Assemblyman Patrick O’Donnell introduced an anti-charter school bill scheduled to be heard in the Assembly Education Committee next Wednesday, April 28th. The bill would have a devastating impact on charter schools and create new mandates on school districts.
Creates new auditing and accounting standards to create parity between school districts and charter schools. Requires training for auditors and creates an Office of Inspector General in the Department of Education, among other things.
Creates a new funding determination process for non-classroom-based charter schools that would reduce the amount of funding they receive from the state.
Rewrites Independent Study law in California to require more teacher and student contact, a minimum school day, and metrics for ending Independent Study agreements.
Change vendor contracts by requiring vendor personnel to hold an appropriate credential, enforce competitive bidding and prohibit agreements from being calculated as a percentage of charter school revenue.
Prohibits the use of multi-year track systems.
Limits the ability of small school districts to authorize additional charter schools.
Increases oversight fees that charter schools pay their authorizer.
Again, these statutory changes would be devastating to charter schools, and the financial impact would be incredibly harmful. We ask everyone to call or email the members of the Assembly Education Committee and state their opposition to these changes. Below is the contact information for those members.
On Wednesday, AB 1316 by Assemblyman O’Donnell was voted out of the Assembly Education Committee on a party line vote, 5-2. As we have described before the measure has a number of anti-charter school provisions that were developed without input from parents, students, administrators and teachers. AB 1316 also creates several new mandates on school districts and creates an Office of Inspector General in the California Department of Education.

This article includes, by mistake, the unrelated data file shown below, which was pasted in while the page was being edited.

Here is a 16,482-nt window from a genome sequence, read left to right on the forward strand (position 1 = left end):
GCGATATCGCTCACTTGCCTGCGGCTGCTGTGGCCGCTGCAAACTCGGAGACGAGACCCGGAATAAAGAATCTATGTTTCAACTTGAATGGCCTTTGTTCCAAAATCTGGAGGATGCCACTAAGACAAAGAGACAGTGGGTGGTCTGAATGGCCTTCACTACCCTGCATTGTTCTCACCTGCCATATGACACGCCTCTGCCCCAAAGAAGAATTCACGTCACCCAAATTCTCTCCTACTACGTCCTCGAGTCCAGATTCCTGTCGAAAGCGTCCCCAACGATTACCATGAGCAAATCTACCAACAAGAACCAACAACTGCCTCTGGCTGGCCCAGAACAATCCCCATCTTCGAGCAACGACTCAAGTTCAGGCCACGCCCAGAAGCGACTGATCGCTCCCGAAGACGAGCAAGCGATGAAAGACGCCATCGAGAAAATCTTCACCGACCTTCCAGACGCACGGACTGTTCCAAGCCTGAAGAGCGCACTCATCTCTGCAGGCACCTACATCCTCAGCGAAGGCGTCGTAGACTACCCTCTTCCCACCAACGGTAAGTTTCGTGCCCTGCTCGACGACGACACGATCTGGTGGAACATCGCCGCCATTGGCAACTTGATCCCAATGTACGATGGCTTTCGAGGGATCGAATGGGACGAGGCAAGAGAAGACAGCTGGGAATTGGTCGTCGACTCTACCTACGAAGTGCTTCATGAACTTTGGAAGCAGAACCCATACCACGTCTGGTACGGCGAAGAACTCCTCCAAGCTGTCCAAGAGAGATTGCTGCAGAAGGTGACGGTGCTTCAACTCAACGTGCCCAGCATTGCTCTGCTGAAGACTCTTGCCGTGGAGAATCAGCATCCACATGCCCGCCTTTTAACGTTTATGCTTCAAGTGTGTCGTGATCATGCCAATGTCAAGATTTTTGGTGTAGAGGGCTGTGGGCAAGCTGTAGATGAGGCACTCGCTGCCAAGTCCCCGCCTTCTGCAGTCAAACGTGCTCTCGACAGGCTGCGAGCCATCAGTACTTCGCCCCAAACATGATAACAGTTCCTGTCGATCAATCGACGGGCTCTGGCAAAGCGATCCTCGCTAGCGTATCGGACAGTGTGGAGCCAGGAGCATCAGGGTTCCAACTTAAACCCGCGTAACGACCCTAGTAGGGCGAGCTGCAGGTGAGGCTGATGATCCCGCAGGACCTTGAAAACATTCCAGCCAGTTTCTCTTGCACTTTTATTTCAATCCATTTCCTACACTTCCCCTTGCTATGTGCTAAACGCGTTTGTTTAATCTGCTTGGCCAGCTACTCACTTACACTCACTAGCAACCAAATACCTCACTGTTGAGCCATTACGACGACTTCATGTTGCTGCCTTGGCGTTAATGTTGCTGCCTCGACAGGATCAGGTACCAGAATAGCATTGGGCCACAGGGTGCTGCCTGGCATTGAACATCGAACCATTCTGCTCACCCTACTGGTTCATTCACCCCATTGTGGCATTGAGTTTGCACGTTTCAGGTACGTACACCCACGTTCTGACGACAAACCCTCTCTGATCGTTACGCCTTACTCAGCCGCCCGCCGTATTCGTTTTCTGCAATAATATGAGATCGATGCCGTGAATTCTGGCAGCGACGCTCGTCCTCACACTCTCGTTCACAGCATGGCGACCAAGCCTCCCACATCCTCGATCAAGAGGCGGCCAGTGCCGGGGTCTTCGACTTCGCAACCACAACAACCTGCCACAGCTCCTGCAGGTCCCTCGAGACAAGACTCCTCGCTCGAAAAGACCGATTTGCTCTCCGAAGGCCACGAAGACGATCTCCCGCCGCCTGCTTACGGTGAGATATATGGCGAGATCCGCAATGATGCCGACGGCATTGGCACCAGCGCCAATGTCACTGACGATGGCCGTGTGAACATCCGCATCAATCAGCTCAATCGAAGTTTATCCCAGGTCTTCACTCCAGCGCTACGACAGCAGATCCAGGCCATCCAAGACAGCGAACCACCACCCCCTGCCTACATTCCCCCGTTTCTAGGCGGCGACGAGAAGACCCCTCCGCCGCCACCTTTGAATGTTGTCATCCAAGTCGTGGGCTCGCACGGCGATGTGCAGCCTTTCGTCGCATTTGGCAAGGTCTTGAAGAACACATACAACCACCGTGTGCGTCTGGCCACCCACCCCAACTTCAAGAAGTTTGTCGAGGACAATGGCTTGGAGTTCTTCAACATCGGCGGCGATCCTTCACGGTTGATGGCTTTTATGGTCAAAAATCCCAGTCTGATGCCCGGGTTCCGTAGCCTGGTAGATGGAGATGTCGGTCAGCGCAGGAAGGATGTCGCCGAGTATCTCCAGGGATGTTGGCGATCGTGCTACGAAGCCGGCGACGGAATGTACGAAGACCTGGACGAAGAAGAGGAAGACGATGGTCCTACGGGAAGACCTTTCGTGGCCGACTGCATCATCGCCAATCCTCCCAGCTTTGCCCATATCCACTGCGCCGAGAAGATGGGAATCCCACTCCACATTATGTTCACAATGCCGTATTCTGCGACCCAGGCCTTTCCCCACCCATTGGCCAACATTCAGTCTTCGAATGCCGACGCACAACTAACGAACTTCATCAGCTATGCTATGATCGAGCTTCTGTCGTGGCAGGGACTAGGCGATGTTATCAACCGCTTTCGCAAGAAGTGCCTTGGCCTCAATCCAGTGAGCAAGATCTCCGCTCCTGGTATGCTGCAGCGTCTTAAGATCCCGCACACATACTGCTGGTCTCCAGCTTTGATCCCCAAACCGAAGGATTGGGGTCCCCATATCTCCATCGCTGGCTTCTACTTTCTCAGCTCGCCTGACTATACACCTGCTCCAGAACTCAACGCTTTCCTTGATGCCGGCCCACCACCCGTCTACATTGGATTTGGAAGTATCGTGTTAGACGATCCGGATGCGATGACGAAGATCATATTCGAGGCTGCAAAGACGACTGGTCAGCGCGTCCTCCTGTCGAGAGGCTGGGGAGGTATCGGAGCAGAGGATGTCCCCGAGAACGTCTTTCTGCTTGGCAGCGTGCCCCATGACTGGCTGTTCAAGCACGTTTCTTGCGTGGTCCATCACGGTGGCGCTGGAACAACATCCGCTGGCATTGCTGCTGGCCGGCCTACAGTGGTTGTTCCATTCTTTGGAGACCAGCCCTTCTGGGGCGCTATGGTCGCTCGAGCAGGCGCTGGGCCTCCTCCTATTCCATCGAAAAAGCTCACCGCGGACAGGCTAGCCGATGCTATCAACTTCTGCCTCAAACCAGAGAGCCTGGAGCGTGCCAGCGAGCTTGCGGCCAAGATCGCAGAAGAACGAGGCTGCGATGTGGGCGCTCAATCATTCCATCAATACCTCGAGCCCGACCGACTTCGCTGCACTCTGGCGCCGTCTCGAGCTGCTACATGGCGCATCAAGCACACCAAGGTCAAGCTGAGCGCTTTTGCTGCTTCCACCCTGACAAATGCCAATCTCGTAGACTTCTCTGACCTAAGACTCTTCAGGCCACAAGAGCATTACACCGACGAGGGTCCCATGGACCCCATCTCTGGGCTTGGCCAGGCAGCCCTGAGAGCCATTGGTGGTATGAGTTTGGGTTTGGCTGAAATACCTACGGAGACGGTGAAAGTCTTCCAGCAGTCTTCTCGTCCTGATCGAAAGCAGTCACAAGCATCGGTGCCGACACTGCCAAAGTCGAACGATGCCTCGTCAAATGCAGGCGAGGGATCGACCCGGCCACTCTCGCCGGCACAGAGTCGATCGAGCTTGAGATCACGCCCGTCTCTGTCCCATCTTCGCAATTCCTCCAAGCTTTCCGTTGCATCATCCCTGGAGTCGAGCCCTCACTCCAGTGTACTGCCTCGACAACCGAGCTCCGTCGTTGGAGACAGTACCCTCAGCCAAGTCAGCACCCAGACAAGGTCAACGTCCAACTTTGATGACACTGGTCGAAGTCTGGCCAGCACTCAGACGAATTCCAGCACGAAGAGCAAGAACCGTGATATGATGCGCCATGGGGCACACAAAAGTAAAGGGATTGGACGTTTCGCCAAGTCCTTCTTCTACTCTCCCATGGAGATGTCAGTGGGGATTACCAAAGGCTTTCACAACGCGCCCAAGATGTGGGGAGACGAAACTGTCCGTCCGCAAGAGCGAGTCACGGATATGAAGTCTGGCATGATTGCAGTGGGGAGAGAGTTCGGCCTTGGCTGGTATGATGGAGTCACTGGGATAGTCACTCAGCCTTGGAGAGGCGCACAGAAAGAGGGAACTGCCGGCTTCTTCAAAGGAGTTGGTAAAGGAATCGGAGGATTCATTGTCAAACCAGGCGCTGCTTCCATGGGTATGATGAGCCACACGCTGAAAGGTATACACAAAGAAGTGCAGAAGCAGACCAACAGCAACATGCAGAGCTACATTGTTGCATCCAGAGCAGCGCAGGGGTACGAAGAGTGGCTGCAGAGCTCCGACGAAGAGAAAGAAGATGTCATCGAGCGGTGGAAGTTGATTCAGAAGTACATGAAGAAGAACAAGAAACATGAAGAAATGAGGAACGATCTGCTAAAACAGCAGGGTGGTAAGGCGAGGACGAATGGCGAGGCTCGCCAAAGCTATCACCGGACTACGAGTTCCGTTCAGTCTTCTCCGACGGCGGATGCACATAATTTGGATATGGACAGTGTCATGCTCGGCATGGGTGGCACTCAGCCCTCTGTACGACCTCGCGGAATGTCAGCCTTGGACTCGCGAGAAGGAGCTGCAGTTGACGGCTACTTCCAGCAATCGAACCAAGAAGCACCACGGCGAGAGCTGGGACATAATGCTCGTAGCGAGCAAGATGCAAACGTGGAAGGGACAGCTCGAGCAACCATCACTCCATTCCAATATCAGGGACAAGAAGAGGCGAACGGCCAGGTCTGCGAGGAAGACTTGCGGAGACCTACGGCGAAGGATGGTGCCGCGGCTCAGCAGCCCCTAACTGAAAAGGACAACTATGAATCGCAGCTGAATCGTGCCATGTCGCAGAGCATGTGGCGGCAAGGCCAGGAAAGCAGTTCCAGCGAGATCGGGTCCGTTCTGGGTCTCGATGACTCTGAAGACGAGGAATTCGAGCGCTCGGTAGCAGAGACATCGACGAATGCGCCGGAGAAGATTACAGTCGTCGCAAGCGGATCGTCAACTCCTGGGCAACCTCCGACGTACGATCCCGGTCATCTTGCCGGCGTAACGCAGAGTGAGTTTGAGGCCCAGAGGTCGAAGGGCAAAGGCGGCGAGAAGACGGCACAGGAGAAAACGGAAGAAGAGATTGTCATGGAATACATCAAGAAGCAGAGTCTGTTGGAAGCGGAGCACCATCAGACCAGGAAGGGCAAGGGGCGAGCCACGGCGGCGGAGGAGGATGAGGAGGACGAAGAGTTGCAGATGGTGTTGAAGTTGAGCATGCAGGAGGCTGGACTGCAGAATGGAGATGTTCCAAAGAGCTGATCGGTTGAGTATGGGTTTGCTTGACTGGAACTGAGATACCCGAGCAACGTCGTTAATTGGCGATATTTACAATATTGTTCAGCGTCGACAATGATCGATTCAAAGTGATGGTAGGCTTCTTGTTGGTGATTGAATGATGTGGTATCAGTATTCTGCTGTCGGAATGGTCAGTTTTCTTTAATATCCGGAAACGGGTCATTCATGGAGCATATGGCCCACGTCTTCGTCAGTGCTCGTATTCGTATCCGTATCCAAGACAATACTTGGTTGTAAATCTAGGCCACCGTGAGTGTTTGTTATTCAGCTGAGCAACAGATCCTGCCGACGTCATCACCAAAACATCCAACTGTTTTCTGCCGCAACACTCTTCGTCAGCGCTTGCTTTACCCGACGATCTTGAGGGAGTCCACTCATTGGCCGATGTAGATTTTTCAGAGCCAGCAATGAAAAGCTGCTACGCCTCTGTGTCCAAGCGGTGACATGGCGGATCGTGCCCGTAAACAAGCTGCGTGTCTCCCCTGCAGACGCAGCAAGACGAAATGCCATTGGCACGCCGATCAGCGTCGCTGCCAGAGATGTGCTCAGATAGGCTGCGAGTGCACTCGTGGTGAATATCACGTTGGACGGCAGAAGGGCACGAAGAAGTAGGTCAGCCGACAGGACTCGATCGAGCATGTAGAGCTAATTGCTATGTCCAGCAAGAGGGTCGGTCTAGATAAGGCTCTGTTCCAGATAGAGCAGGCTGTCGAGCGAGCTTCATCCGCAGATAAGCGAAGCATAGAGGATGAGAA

The measure next goes to the Assembly Appropriations Committee for a fiscal analysis and vote. The author is pushing this as a good governance measure that is needed to ensure that non-classroom based schools are good stewards of public dollars but it goes well beyond that. It would have a devastating impact on many schools and their programs and is an attempt to force more students back into in person instruction. Coming off a year where the state forced almost all public schools students into a distance learning model it is ironic that there is legislation attempting to curb that model of education.
We will keep you updated as the bill continues through the process.
Since the company’s inception in 2006, Charter School Capital has been committed to the success of charter schools. We help schools access, leverage, and sustain the resources charter schools need to thrive, allowing them to focus on what matters most – educating students. Our depth of experience working with charter school leaders and our knowledge of how to address charter school financial and operational needs have allowed us to provide over $1.8 billion in support of 600 charter schools that have educated over 1,027,000 students across the country. For more information on how we can support your charter school, contact us. We’d love to work with you!